Overcoming my demons from said pickpocketing on Day 1, we rose from the metro at Monastiraki and wondered around the busy but peaceful small streets hunting for a Greek restaurant we should have visited on our first night. A little but of confident guesswork resulted in us finding our destination, enjoying multiple plates of ‘proper’, hearty food. Restaurant Scholario was so good in fact, I’ve just spend 20 minutes on Google Maps street view trying to recall the name!
Belly’s full we wandered back through the streets, passing the Roman Agora and at least 3 or 4 other bits of archaeology. By kick-off of Newport v Salford (with a trip to Wembley at stake) I was feet up on the balcony – the downside being that I consumed about 30 nervous ciggies and we lost on Penalties! Feels strange worrying about it now, as the final never took place – no Europeans we encountered took any notice to “Covid 19” at that point…
Our last day and finally some shit weather! The rain cancelled my half-arsed plan to visit a nearby by park with more views of the city, so we checked out, headed to the airport and went home… and by home I meant the pub for quiz night!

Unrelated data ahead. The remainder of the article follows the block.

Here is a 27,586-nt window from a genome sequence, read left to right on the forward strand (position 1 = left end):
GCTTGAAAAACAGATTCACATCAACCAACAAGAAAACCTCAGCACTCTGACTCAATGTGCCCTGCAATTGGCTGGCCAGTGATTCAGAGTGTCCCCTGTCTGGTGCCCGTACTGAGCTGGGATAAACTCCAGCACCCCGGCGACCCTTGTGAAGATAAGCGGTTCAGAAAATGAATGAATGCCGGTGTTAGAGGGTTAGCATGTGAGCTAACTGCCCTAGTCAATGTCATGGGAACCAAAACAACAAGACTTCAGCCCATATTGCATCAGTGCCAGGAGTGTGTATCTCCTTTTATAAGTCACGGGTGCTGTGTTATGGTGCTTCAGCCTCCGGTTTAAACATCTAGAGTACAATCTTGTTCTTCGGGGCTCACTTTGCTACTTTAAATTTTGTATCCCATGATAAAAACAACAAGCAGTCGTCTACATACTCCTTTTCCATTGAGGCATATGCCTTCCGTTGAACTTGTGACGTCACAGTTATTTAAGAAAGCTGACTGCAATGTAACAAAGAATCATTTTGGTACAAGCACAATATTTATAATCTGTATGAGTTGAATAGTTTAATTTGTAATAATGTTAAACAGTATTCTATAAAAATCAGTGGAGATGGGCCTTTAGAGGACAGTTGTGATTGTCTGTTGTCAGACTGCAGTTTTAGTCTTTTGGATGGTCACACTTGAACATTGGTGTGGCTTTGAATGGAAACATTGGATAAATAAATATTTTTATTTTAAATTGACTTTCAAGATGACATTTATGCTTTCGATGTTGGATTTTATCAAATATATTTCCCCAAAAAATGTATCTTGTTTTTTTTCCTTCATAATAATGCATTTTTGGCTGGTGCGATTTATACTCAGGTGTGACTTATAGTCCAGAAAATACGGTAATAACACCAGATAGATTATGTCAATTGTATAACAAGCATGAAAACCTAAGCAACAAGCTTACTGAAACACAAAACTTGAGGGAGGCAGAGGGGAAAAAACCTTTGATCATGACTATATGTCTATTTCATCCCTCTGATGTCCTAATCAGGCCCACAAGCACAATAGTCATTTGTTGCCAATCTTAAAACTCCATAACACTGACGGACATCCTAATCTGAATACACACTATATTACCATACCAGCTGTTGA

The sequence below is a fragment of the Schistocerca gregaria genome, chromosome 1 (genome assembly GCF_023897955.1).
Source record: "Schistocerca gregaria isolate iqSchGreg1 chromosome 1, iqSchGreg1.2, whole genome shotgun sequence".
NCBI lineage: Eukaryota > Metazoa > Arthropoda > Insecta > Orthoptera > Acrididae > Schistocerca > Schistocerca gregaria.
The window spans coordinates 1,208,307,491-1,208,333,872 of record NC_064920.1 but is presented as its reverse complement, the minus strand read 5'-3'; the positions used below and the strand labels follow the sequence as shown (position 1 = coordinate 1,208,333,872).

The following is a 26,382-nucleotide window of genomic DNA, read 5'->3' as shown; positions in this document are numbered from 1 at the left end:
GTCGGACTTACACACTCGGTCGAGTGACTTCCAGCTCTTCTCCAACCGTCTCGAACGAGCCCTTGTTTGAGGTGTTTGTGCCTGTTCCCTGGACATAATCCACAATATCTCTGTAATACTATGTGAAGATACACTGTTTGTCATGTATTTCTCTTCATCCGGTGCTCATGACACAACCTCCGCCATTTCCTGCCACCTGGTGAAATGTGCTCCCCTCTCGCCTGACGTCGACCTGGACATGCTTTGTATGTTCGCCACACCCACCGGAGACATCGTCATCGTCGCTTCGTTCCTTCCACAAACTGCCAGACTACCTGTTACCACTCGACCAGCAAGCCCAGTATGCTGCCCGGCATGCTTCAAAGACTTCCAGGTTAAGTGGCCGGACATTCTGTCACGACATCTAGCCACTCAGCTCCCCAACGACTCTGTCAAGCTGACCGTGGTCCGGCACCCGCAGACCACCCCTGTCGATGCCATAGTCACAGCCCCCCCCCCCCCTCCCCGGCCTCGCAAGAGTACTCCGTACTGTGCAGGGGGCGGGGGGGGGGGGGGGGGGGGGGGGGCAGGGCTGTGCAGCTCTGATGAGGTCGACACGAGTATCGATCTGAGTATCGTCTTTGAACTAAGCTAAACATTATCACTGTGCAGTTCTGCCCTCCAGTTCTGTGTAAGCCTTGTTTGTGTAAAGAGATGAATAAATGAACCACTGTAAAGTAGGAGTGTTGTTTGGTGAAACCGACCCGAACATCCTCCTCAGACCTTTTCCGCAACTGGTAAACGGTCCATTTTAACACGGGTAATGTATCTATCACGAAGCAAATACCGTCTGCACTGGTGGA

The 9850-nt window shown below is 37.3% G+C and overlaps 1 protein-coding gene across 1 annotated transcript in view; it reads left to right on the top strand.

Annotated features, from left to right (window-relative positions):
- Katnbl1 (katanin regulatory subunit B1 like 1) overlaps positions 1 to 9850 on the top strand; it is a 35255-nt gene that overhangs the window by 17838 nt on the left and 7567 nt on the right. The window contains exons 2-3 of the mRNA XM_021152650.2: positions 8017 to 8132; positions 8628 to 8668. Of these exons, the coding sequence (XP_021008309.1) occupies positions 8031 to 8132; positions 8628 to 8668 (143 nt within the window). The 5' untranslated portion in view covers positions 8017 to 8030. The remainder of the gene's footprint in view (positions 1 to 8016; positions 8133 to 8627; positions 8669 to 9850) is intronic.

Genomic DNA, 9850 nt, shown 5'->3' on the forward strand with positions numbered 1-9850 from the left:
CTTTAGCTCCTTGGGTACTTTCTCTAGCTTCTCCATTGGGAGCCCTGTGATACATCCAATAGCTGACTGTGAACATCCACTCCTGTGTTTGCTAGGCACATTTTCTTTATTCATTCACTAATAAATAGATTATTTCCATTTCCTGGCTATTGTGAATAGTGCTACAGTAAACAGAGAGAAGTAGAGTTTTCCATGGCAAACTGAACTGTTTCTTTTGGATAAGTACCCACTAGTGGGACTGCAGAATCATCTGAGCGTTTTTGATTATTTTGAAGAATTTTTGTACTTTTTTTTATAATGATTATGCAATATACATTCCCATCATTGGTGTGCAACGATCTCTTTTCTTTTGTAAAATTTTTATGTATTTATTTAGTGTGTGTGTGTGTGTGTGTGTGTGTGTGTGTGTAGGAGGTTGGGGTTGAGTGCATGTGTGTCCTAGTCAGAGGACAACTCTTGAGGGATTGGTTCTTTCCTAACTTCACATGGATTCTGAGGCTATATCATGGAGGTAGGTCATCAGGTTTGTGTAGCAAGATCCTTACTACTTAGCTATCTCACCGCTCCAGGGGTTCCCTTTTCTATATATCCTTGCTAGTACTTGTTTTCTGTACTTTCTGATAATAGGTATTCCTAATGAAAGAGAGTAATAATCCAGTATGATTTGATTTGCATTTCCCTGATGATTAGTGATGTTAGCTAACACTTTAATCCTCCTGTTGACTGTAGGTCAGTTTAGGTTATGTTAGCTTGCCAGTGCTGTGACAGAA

It has been a while since returning home so I can’t recall any top tips – but keep an eye out for those pesky pocket bandits! Most places take card… any cash we did take was hidden in a pack of tissues, something I will be routinely doing going forward.
I’ve written day 4 and 5 during mid-May Week 7 (I think!) of lockdown here in Wales. I’m lucky that I haven’t lost out too much financially with trips to Amsterdam and Rome off the cards and serious doubts over Helsinki, Dublin and Sofia in the Autumn. It could be a lot worse though. For now we’re happy to stay home, and stay safe.
Thanks for reading! Chris